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Mother, children settle claim for $725K after wreck with dump truck

Plaintiffs, a 47-year-old mother, her 11-year-old daughter and her 7-year-old son, were struck by a dump truck on the driver’s side of their minivan as the plaintiff-mother attempted to turn left on a green turn arrow from a multi-lane road to a multi-lane road in Wake County.

Plaintiffs alleged that defendant Paylor, trying to keep up with a convoy of trucks headed to a job site, hit the gas trying to make it across the stop line before the light turned red and failed.

Plaintiffs alleged negligent hiring and supervision of defendant Paylor by defendant Eubanks and his small trucking company, and alleged that the negligence was rose to a level justifying punitive damages. The defendants alleged that the plaintiff-mother was contributory negligent by failing to keep a proper lookout and failing to heed the warning from the defendant Paylor, who claimed he blew his horn while entering the intersection.

At impact, the defendant-truck driver was traveling between 25 and 30 mph in a fully loaded dump truck weighing 27 tons. Plaintiff-mother had a fractured pelvis, coccyx and sternum; lacerated spleen; and partially collapsed her lung. She recovered well from her injuries.

Plaintiff-daughter had a traumatic cataract in her left eye and a facial laceration. The cataract will likely require surgery in the future and the laceration left a small scar on her face. Both the plaintiff-mother and daughter were hospitalized for their injuries, and the mother was confined to her bed for two months following the wreck. Plaintiff-son had no significant physical injuries, but the wreck left him with significant anxiety about riding in cars.

Plaintiffs’ investigation and discovery revealed that defendant Paylor had several convictions for speeding-related charges, had several crashes under circumstances suggesting impairment and had been terminated from a past employment for testing positive for marijuana on a random drug test.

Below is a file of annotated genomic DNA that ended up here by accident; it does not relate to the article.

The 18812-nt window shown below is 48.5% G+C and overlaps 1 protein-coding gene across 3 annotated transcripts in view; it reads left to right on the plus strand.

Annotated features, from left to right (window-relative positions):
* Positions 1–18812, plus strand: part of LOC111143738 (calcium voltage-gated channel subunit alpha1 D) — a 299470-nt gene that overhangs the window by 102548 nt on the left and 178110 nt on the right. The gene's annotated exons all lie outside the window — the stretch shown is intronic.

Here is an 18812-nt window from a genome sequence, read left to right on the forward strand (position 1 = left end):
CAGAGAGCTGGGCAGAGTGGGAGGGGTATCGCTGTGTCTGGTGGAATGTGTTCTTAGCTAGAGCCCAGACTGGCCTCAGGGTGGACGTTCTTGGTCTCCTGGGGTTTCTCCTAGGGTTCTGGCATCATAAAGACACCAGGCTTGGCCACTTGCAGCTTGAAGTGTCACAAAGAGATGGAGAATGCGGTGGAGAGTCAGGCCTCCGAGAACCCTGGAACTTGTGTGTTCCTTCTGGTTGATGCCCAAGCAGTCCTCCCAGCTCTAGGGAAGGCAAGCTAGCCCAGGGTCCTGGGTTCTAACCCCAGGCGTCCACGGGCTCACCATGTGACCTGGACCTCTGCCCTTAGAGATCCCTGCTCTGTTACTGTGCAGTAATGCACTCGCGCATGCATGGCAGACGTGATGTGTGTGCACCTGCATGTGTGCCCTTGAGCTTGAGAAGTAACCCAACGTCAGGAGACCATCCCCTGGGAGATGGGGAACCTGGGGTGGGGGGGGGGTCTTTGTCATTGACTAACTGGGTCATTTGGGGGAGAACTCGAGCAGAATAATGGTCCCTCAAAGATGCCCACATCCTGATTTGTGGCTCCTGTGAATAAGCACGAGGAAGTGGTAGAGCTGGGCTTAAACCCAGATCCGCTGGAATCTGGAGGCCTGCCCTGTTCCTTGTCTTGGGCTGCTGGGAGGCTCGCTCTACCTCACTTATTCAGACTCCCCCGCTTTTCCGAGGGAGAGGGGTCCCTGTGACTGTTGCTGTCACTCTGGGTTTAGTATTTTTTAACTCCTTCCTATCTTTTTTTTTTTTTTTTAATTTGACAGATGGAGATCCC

The investigation revealed the previously unknown fact that defendant Eubanks had multiple DWI convictions in addition to other traffic offenses and that he had obtained a North Carolina Commercial Driver’s License under a false name by falsely representing his identity to the DMV as that of his dead brother.

While driving on this fraudulently issued CDL, defendant Eubanks he was charged with a DWI, and actually successfully pled guilty to the charge under his dead brother’s name. Plaintiffs also learned that on a single day defendant Eubanks had pled guilty to two separate DWIs in two different counties, one under his own name and one under his dead brother’s name. Under questioning at his deposition he admitted a fifth North Carolina DWI conviction that neither the DMV nor prosecutors had discovered.

The limit of liability coverage in the case was $750,000. Plaintiffs chose to settle the case for $725,000 to avoid the delay and costs of trying the case and since there was no possibility of collecting an excess verdict.


Settlement Report

Type of action: Personal injury; motor vehicular negligence; negligent hiring, supervision and retention; punitive damages sought

Injuries alleged: Fractured pelvis, coccyx and sternum; lacerated spleen; and partially collapsed lung (plaintiff-mother); traumatic cataract in left eye and a facial laceration (plaintiff daughter); anxiety (plaintiff son)

Case name: Jane Doe et al. v. Joey Bernard Paylor, Jermaine Omar Eubanks d/b/a Eubanks Trucking & Grading, and Eubanks Trucking & Grading

Case number: Withheld

Court: Withheld

Verdict or settlement: Settlement

Date: July 26, 2010

Amount: $725,000 (cash settlement with mother, plus cost of annuities for minors)

Special damages: $79,143 (medical expenses for all three injured plaintiffs)  

Insurer: Nationwide Mutual Insurance Company  

Plaintiff’s attorneys: Donald H. Beskind, Donald R. Strickland and Jesse H. Rigsby IV, all of Twiggs, Beskind, Strickland & Rabenau (Raleigh)

Editor’s note: The information in Lawyers Weekly’s verdicts and settlements reports was submitted by the counsel for the prevailing party and represents the attorney’s characterization of the case.

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